During the Interview
After having started off giving the interviewer a good first impression during the meet and greet portion, now the interview begins. Don’t get overly self conscious and there isn’t any reason to freeze up. Rely on your preparation and your personal skills to understand that the more you go in thinking the interview is a conversation the less you will feel scrutinized and interrogated. Here are some ways to avoid the common pitfalls of interviewing.
As stated before, be prepared, do your homework about the company, keep in mind what questions you would like to ask and be familiar with questions that may be asked of you. Here are some of the questions that may be asked of you:
- What are your strengths and weaknesses?
- Why do you want to work for this organization?
- Why are you leaving your current or last position?
- What would you like to achieve at your new position if hired?
- Do you work well with others or prefer to work on your own?
- What are your successes and failures?
- What kind of salary range are your looking to be in?
- What are your credentials (education, special training, etc)?
- Do you have any hobbies?
When asked questions, answer them completely and do not try to dodge a question.
Make sure that you convey that you are genuinely interested in working at this specific firm. HR recruiters will always value a candidate more if they genuinely want to work for their company and not because they just need a job.
Ask Questions during the Interview
Once again, an interview should be looked at as a conversation that has dialogue going both ways and not just as an interrogation. One way to improve this dialogue is to ask smart and insightful questions. Besides just asking these questions, get involved or show that you are engaged. The more engaged you are, the more the recruiter will sense that you are interested in the job. Never ask questions just for the sake of asking. Even if these questions are prepared, try to be spontaneous and ask them at appropriate times during the interview. Here are some sample questions which might be good to ask during an interview.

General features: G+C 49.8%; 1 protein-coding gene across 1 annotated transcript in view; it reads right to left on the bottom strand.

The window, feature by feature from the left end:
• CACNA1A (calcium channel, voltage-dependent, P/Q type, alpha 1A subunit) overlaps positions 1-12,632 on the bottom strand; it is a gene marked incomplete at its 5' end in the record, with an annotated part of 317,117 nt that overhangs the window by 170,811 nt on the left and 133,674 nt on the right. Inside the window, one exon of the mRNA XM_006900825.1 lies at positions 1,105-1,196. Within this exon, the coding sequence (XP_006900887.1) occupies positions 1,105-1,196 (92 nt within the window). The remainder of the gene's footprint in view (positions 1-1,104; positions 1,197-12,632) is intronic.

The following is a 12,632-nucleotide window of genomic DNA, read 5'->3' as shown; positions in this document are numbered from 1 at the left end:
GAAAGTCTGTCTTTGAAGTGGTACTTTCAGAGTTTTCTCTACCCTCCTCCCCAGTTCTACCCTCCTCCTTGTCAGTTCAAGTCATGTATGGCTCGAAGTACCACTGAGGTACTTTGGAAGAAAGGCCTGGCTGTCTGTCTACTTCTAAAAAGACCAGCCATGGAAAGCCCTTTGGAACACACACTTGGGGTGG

- What are you looking for in an employee?
- What is the reason for the open position (is it due to growth or turnover)?
- What are some of the challenges this position offers?
- Could you describe the working environment, work culture, etc.
- Could you describe some of the benefits of working for your company.
- How is the salary calculated (hourly, commission based, bonuses, stock option s, etc)?
- When will the job be available (are you looking to hire someone ASAP or in the next few months)?
After the Interview
Once the interview has finished, there are a few things that you should do to boost your chances of landing the job. They are:
- Write the recruiter a thank you note. Make sure to get the business card of your recruiter and send a well written thank you note no later than 3 days after the interview. You want to make sure that you are fresh in the mind of the recruiter.
- Keep in mind that the interview process is longer these days than ever. Expect to be called back up to 3 times in order to land a worthwhile opportunity.
- Don’t get dejected if you are not chosen for the job. Just because you were not chosen doesn’t mean you weren't a quality candidate. Many jobs that are interviewed for never get filled and some take months to fill, not because of a lack of qualified workers to fill them, but due to red-tapism among higher ups.